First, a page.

Though still in development VoidSpace is a more polished approach towards gaming in a functioning economy. A Massively Multiplayer Online Roleplaying Game (MMORPG), VoidSpace is defined in space where players explore an ever-growing universe, mining natural resources such as for example asteroids and trading them for goods with other players with the purpose of building their own galactic empire. Players will be rewarded for mining in DogeCoin, a more established form of digital currency that is currently used widely for micro-payments on various social media sites. DogeCoin may also be currency of in-game trade between players and the methods to make in-game purchases. Like HunterCoin, DogeCoin is really a legitimate and fully functioning digital currency and like HunterCoin it really is traded for both digital and real fiat currencies on exchanges like Poloniex.
The future of video gaming?
Though it is start when it comes to quality the release of HunterCoin and VoidSpace is an interesting indication of what could be the next evolution for games. MMORPG’s are being considered as methods to model the outbreak of epidemics due to how player’s reactions to an unintended plague mirrored recorded hard-to-model aspects of human behaviour to real world outbreaks. It may be surmised that eventually in-game virtual economies could be used as models to test economic theories and develop responses to massive failures predicated on observations of how players use digital currency with real value. Additionally it is a good test for the functionality and potential applications of digital currencies that have the promise of moving beyond mere vehicles of exchange and into exciting areas of personal digitial ownership for instance. In the mean time, players now have the methods to translate hours in front of a screen into digital currency and dollars, sterling, euros or yen.
But before you quit your day job…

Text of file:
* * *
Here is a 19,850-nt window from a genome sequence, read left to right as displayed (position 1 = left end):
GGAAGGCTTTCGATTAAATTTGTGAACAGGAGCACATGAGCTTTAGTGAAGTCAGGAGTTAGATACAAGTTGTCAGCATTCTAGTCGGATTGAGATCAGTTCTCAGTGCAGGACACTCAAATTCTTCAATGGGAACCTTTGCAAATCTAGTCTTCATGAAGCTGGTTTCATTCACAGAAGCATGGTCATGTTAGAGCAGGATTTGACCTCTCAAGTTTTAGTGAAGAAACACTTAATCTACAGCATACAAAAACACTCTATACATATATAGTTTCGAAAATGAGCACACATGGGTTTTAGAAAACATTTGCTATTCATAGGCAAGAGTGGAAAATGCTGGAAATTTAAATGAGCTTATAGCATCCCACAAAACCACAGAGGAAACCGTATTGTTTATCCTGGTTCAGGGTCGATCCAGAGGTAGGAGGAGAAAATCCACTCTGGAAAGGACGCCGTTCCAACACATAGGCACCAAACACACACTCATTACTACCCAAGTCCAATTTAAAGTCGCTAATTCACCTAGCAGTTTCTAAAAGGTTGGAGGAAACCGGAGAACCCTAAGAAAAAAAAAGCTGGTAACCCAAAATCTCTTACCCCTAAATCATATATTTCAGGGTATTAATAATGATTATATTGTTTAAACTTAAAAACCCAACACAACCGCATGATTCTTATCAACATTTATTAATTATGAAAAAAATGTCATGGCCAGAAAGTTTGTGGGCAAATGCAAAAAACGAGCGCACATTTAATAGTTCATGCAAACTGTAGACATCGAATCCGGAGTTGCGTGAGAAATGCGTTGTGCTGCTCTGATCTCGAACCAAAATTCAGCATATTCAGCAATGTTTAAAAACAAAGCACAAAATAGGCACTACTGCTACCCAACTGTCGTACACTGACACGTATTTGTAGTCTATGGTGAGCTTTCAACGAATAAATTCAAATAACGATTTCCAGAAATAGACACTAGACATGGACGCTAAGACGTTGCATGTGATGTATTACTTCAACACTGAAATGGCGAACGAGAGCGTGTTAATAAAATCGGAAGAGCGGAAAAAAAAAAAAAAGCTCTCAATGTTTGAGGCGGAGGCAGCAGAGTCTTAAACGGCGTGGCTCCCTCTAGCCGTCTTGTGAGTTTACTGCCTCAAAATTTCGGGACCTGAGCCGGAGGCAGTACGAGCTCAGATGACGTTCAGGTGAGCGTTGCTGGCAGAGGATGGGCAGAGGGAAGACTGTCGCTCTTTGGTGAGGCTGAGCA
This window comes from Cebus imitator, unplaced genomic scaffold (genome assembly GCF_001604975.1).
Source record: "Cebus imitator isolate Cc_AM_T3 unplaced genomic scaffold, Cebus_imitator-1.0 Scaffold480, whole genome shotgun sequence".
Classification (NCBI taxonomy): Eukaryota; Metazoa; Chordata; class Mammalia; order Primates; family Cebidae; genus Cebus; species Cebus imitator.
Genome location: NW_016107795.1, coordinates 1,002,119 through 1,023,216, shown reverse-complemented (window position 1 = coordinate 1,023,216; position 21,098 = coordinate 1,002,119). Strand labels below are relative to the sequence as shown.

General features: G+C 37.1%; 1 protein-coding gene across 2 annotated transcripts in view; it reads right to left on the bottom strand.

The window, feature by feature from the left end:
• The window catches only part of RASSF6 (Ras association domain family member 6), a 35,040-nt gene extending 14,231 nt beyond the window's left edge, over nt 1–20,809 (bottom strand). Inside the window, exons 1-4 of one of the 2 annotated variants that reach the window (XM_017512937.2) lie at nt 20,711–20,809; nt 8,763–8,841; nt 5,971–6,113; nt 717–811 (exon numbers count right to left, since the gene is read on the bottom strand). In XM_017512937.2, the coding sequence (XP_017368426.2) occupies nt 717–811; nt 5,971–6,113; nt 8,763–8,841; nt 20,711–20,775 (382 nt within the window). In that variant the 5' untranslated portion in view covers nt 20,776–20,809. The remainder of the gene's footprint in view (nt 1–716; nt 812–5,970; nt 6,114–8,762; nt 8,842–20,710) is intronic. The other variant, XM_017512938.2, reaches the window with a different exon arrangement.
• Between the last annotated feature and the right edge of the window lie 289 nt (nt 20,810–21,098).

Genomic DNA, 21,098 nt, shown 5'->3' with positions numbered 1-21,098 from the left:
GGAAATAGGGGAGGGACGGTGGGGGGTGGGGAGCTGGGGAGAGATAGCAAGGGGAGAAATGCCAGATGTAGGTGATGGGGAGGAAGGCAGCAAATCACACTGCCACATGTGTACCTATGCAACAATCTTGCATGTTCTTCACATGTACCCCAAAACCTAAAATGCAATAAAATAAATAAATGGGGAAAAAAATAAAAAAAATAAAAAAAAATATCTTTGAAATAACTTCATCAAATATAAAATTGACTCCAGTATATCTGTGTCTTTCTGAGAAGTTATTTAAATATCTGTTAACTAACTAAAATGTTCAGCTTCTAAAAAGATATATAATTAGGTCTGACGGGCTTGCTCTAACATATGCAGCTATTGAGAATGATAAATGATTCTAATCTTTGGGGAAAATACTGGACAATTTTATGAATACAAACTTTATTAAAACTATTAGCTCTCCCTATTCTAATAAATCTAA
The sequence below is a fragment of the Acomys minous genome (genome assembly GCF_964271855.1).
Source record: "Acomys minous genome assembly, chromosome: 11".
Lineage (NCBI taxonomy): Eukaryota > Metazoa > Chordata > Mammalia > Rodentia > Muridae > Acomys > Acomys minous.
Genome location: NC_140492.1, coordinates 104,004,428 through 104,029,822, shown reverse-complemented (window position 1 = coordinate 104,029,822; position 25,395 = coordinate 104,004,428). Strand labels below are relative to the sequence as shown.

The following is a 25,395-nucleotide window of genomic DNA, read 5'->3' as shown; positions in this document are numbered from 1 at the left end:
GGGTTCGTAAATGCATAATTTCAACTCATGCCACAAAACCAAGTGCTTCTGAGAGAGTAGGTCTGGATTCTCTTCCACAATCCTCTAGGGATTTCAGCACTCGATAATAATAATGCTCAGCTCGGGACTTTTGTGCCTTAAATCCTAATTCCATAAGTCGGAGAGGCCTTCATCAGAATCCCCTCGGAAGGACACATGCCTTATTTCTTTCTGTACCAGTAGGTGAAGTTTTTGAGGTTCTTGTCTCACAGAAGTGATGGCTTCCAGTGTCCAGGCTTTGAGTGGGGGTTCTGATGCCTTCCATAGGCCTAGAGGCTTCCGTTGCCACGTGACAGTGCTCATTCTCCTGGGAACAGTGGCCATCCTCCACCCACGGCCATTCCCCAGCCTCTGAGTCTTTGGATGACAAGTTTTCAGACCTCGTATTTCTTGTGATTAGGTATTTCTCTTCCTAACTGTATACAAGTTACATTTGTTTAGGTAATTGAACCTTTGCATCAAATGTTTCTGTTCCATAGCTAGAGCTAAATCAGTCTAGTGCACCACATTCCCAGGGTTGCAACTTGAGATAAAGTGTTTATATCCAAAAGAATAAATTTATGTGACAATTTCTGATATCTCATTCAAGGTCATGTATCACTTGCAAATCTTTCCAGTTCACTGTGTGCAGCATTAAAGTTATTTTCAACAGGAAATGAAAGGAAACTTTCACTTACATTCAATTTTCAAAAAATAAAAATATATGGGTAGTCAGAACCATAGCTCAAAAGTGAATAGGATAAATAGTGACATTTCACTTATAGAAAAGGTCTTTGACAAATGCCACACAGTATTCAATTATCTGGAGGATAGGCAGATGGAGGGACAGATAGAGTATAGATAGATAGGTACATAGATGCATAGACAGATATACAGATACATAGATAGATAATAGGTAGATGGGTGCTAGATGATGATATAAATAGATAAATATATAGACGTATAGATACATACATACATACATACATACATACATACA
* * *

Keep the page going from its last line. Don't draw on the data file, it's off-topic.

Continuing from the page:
… it’s worth mentioning current exchange rates. It’s estimated that a player could comfortably recoup their initial registration fee of 1 1.005 HunterCoin (HUC) for joining HunterCoin the game in 1 day’s play. Currently HUC can’t be exchanged directly to USD, one must convert it right into a competent digital currency like Bitcoin. During writing the exchange rate of HUC to Bitcoin (BC) is 0.00001900 while the exchange rate of BC to USD is $384.24. 1 HUC traded to BC and to USD, before any transaction fees were taken into account would mean… $0.01 USD. This is not to say that as a new player becomes more adept they could not grow their team of virtual CoinHunters and perhaps hire a few ‘bot’ programmes that would automatically play the game under the guise of another player and earn coins for them as well but I believe it’s safe to state that right now even efforts such as this might only realistically result in enough change for a daily McDonalds. Unless players are prepared to submit to intrusive in-game advertising, share personal data or join a casino game such as CoinHunter that is built on the Bitcoin blockchain it really is improbable that rewards are ever apt to be a lot more than micro-payments for the casual gamer. And maybe this is a good thing, because surely if you receives a commission for something it stops being truly a game any more?